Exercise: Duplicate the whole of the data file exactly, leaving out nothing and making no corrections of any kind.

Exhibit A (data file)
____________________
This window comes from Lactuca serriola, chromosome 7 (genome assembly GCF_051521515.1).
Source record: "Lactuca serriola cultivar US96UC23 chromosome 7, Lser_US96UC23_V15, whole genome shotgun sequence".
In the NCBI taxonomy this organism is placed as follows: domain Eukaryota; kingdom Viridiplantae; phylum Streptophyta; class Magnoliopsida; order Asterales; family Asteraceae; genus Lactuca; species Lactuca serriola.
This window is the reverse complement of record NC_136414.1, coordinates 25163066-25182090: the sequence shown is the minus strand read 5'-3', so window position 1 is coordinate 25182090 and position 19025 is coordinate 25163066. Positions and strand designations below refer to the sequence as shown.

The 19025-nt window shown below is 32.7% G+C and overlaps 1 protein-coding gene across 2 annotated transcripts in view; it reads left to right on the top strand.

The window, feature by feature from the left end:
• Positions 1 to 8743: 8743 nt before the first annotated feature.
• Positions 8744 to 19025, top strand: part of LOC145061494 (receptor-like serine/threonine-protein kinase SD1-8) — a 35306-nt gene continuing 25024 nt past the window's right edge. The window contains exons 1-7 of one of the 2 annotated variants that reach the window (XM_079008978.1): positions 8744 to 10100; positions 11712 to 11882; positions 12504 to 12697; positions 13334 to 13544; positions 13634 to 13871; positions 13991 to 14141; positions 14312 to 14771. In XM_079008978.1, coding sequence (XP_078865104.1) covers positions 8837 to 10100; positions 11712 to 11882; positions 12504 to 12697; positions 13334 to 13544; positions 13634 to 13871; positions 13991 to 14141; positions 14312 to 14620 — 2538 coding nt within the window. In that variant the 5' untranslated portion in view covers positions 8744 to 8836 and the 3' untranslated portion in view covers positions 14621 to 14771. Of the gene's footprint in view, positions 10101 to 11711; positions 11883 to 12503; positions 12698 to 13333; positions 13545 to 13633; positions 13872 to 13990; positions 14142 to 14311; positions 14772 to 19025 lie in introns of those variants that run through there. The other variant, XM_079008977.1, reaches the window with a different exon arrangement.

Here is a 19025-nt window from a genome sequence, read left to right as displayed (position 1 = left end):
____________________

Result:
This window comes from Lactuca serriola, chromosome 7 (genome assembly GCF_051521515.1).
Source record: "Lactuca serriola cultivar US96UC23 chromosome 7, Lser_US96UC23_V15, whole genome shotgun sequence".
In the NCBI taxonomy this organism is placed as follows: domain Eukaryota; kingdom Viridiplantae; phylum Streptophyta; class Magnoliopsida; order Asterales; family Asteraceae; genus Lactuca; species Lactuca serriola.
This window is the reverse complement of record NC_136414.1, coordinates 25163066-25182090: the sequence shown is the minus strand read 5'-3', so window position 1 is coordinate 25182090 and position 19025 is coordinate 25163066. Positions and strand designations below refer to the sequence as shown.

The 19025-nt window shown below is 32.7% G+C and overlaps 1 protein-coding gene across 2 annotated transcripts in view; it reads left to right on the top strand.

The window, feature by feature from the left end:
• Positions 1 to 8743: 8743 nt before the first annotated feature.
• Positions 8744 to 19025, top strand: part of LOC145061494 (receptor-like serine/threonine-protein kinase SD1-8) — a 35306-nt gene continuing 25024 nt past the window's right edge. The window contains exons 1-7 of one of the 2 annotated variants that reach the window (XM_079008978.1): positions 8744 to 10100; positions 11712 to 11882; positions 12504 to 12697; positions 13334 to 13544; positions 13634 to 13871; positions 13991 to 14141; positions 14312 to 14771. In XM_079008978.1, coding sequence (XP_078865104.1) covers positions 8837 to 10100; positions 11712 to 11882; positions 12504 to 12697; positions 13334 to 13544; positions 13634 to 13871; positions 13991 to 14141; positions 14312 to 14620 — 2538 coding nt within the window. In that variant the 5' untranslated portion in view covers positions 8744 to 8836 and the 3' untranslated portion in view covers positions 14621 to 14771. Of the gene's footprint in view, positions 10101 to 11711; positions 11883 to 12503; positions 12698 to 13333; positions 13545 to 13633; positions 13872 to 13990; positions 14142 to 14311; positions 14772 to 19025 lie in introns of those variants that run through there. The other variant, XM_079008977.1, reaches the window with a different exon arrangement.

Here is a 19025-nt window from a genome sequence, read left to right as displayed (position 1 = left end):